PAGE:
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The U.S. House of Representatives passed the tax bill, formally called the Tax Cuts and Jobs Act, on Tuesday in a historic, party line vote.

Within hours, House Republicans learned they’d have to do it all over again on Wednesday and revote on the bill, thanks to an obscure rule in the U.S. Senate.

In an unusual turn of events, Democrats led by Sen. Bernie Sanders argued that three provisions of the GOP tax bill violate the Byrd Rule. But what is the Byrd Rule?

Named after former Sen. Robert Byrd (D-W.Va.), the Byrd Rule, also known as the Byrd Act, can be invoked to stop the Senate from considering “extraneous” additions to bills that are allowed to pass with 50 votes. The rule is meant to streamline reconciliation – the process by which the House and the Senate negotiate over separate bills passed through each change and turn them into one piece of legislation for the president to sign.

There are six criteria that could lead to a provision in a bill being deemed “extraneous” and therefore in violation of the Byrd Rule:

According to Sanders and the Democrats, three provisions of the tax bill passed by the House violated the Byrd rule. They are the Cruz provision, which allows 529 education savings plans to be used for homeschool expenses; a provision on determining university endowment taxes, and the title of the bill, itself, “The Tax Cuts and Jobs Act.”

Sanders and Ron Wyden (D-Ore.) raised the provisions to the Senate parliamentarian, who found them to be in violation of the Byrd Rule. As a result, Sanders and Wyden will raise a point of order to get the provisions removed from the Senate version of the bill – which is expected to pass on Tuesday night.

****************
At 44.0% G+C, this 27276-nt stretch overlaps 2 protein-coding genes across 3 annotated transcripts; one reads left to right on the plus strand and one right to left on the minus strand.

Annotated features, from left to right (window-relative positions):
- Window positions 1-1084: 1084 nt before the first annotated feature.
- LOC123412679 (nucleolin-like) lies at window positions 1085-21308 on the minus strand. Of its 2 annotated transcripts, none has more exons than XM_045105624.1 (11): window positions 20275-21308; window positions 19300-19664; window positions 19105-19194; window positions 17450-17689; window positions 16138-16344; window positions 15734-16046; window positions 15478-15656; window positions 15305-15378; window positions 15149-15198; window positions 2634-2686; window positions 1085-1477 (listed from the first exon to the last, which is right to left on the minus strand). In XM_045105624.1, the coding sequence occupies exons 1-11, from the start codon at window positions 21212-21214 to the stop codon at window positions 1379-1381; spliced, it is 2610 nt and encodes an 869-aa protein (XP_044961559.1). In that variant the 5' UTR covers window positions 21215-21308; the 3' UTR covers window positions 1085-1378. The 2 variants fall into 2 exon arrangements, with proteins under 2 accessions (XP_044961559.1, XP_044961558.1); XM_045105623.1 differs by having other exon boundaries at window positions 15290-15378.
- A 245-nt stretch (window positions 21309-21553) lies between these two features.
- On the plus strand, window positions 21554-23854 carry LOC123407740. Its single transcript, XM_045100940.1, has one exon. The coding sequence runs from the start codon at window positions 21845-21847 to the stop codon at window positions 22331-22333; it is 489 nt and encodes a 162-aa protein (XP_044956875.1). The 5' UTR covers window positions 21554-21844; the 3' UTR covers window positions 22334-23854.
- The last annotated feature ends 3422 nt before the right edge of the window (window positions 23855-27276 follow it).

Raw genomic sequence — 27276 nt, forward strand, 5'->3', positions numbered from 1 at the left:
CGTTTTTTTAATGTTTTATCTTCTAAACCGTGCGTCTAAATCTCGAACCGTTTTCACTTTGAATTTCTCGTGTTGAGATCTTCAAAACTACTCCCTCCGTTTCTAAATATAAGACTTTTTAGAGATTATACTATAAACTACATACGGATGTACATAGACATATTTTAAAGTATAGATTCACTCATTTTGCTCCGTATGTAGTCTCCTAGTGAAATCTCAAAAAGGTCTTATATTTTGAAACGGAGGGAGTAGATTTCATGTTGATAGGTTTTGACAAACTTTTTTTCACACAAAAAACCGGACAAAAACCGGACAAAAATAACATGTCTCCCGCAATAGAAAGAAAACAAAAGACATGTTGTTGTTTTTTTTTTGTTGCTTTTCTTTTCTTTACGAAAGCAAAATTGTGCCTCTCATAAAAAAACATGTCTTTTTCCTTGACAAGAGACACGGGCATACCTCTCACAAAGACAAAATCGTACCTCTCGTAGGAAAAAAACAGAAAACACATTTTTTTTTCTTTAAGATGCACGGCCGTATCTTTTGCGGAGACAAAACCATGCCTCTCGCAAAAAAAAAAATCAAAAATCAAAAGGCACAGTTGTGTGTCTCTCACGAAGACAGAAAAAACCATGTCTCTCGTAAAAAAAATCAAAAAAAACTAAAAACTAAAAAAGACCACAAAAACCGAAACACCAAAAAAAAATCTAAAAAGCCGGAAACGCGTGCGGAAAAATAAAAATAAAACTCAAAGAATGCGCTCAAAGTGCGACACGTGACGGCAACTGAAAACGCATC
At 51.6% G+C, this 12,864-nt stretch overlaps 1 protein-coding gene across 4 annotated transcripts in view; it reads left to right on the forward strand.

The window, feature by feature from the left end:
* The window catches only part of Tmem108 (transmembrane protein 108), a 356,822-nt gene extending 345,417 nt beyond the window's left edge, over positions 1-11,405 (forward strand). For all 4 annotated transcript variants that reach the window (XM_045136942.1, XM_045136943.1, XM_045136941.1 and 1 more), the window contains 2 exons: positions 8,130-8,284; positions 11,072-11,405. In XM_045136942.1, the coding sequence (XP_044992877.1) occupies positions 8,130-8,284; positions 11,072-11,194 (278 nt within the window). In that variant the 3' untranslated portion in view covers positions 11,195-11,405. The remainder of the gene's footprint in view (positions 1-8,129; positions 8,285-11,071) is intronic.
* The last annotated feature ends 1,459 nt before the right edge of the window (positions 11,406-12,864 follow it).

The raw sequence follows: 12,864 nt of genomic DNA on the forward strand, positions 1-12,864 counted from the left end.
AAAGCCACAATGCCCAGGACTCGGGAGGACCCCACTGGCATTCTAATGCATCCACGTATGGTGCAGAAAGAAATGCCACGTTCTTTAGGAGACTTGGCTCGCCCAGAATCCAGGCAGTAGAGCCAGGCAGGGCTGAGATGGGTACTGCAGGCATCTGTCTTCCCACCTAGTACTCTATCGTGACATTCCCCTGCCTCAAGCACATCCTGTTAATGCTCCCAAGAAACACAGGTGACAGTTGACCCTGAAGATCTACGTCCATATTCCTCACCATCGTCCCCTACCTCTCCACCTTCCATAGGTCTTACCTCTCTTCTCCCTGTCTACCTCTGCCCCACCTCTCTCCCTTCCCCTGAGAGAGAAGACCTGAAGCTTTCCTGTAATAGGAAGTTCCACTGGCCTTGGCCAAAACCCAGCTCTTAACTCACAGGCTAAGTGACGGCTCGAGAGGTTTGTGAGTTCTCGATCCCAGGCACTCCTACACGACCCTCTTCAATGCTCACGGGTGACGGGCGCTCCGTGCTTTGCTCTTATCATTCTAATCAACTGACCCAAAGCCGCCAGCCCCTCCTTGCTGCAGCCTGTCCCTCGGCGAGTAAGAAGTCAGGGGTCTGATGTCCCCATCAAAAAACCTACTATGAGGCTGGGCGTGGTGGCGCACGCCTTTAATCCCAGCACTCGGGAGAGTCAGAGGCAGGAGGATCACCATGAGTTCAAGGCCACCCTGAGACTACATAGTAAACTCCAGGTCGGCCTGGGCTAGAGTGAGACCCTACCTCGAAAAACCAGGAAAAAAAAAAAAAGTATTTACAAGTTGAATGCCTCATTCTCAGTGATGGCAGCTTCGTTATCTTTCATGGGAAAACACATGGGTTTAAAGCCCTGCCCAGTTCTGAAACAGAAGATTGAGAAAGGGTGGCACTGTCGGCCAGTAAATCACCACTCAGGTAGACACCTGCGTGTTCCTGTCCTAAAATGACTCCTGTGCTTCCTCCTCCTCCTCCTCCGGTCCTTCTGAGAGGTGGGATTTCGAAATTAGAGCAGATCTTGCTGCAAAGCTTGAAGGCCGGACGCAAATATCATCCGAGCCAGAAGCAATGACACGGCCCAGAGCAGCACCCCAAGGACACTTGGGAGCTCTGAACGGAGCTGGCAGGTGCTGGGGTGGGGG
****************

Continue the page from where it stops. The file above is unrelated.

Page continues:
This will require the House to undertake a tax bill revote on Wednesday. None of the provisions are major and none are expected to influence the outcome of the vote.

“We applaud the parliamentarian for determining that three provisions in this disastrous bill are in violation of the Byrd Rule,” said Sanders and Wyden in a joint statement.

Ultimately the legislative technicality may be little more than a speed bump to the GOP tax bill, which is expected to be signed into law by President Donald Trump before Christmas.

Later on Tuesday, Sanders – and ardent opponent of the tax bill – offered a tongue-in-cheek Twitter poll to rename the tax bill. “Trillions 4 Billionaires” was narrowly leading Tuesday night.

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